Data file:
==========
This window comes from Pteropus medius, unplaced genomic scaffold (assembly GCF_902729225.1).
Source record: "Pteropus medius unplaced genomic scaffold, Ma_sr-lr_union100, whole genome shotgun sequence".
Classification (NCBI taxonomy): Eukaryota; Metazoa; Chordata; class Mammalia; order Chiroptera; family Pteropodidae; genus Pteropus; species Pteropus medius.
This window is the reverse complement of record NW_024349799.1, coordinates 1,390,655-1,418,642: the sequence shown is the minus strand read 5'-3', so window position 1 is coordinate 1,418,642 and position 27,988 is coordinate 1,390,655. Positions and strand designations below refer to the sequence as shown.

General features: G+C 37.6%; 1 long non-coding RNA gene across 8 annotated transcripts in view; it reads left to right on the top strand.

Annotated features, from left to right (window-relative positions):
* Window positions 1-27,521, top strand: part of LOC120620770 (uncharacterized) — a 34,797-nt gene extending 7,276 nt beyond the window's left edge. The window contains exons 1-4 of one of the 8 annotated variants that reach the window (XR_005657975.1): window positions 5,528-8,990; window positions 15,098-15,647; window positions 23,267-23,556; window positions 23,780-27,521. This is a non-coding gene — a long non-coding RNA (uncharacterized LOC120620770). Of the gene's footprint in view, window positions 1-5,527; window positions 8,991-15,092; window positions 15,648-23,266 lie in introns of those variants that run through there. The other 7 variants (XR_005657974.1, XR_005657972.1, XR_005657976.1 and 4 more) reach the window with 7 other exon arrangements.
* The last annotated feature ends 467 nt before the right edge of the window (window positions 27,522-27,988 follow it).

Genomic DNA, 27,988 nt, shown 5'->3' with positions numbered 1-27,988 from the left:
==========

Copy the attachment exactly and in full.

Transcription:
This window comes from Pteropus medius, unplaced genomic scaffold (assembly GCF_902729225.1).
Source record: "Pteropus medius unplaced genomic scaffold, Ma_sr-lr_union100, whole genome shotgun sequence".
Classification (NCBI taxonomy): Eukaryota; Metazoa; Chordata; class Mammalia; order Chiroptera; family Pteropodidae; genus Pteropus; species Pteropus medius.
This window is the reverse complement of record NW_024349799.1, coordinates 1,390,655-1,418,642: the sequence shown is the minus strand read 5'-3', so window position 1 is coordinate 1,418,642 and position 27,988 is coordinate 1,390,655. Positions and strand designations below refer to the sequence as shown.

General features: G+C 37.6%; 1 long non-coding RNA gene across 8 annotated transcripts in view; it reads left to right on the top strand.

Annotated features, from left to right (window-relative positions):
* Window positions 1-27,521, top strand: part of LOC120620770 (uncharacterized) — a 34,797-nt gene extending 7,276 nt beyond the window's left edge. The window contains exons 1-4 of one of the 8 annotated variants that reach the window (XR_005657975.1): window positions 5,528-8,990; window positions 15,098-15,647; window positions 23,267-23,556; window positions 23,780-27,521. This is a non-coding gene — a long non-coding RNA (uncharacterized LOC120620770). Of the gene's footprint in view, window positions 1-5,527; window positions 8,991-15,092; window positions 15,648-23,266 lie in introns of those variants that run through there. The other 7 variants (XR_005657974.1, XR_005657972.1, XR_005657976.1 and 4 more) reach the window with 7 other exon arrangements.
* The last annotated feature ends 467 nt before the right edge of the window (window positions 27,522-27,988 follow it).

Genomic DNA, 27,988 nt, shown 5'->3' with positions numbered 1-27,988 from the left: